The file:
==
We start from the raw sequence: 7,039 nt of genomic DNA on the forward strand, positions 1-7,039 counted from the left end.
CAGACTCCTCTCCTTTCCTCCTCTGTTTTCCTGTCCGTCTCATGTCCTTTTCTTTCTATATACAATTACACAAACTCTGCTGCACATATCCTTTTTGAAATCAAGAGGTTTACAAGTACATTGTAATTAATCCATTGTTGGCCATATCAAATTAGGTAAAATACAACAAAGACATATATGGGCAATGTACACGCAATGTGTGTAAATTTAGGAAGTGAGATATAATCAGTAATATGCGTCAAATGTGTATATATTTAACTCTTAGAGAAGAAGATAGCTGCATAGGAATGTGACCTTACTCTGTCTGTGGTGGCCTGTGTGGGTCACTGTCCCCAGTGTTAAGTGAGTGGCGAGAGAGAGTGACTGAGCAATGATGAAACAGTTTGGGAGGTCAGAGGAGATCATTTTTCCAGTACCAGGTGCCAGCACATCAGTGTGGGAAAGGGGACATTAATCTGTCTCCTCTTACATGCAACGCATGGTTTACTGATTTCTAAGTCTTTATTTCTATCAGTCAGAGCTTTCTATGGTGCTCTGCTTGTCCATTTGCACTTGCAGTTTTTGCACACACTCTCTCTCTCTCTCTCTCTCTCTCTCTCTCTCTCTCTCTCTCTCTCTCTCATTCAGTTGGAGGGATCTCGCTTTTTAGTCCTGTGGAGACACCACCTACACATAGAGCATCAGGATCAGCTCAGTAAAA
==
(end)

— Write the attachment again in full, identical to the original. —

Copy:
We start from the raw sequence: 7,039 nt of genomic DNA on the forward strand, positions 1-7,039 counted from the left end.
CAGACTCCTCTCCTTTCCTCCTCTGTTTTCCTGTCCGTCTCATGTCCTTTTCTTTCTATATACAATTACACAAACTCTGCTGCACATATCCTTTTTGAAATCAAGAGGTTTACAAGTACATTGTAATTAATCCATTGTTGGCCATATCAAATTAGGTAAAATACAACAAAGACATATATGGGCAATGTACACGCAATGTGTGTAAATTTAGGAAGTGAGATATAATCAGTAATATGCGTCAAATGTGTATATATTTAACTCTTAGAGAAGAAGATAGCTGCATAGGAATGTGACCTTACTCTGTCTGTGGTGGCCTGTGTGGGTCACTGTCCCCAGTGTTAAGTGAGTGGCGAGAGAGAGTGACTGAGCAATGATGAAACAGTTTGGGAGGTCAGAGGAGATCATTTTTCCAGTACCAGGTGCCAGCACATCAGTGTGGGAAAGGGGACATTAATCTGTCTCCTCTTACATGCAACGCATGGTTTACTGATTTCTAAGTCTTTATTTCTATCAGTCAGAGCTTTCTATGGTGCTCTGCTTGTCCATTTGCACTTGCAGTTTTTGCACACACTCTCTCTCTCTCTCTCTCTCTCTCTCTCTCTCTCTCTCTCTCTCTCTCTCATTCAGTTGGAGGGATCTCGCTTTTTAGTCCTGTGGAGACACCACCTACACATAGAGCATCAGGATCAGCTCAGTAAAA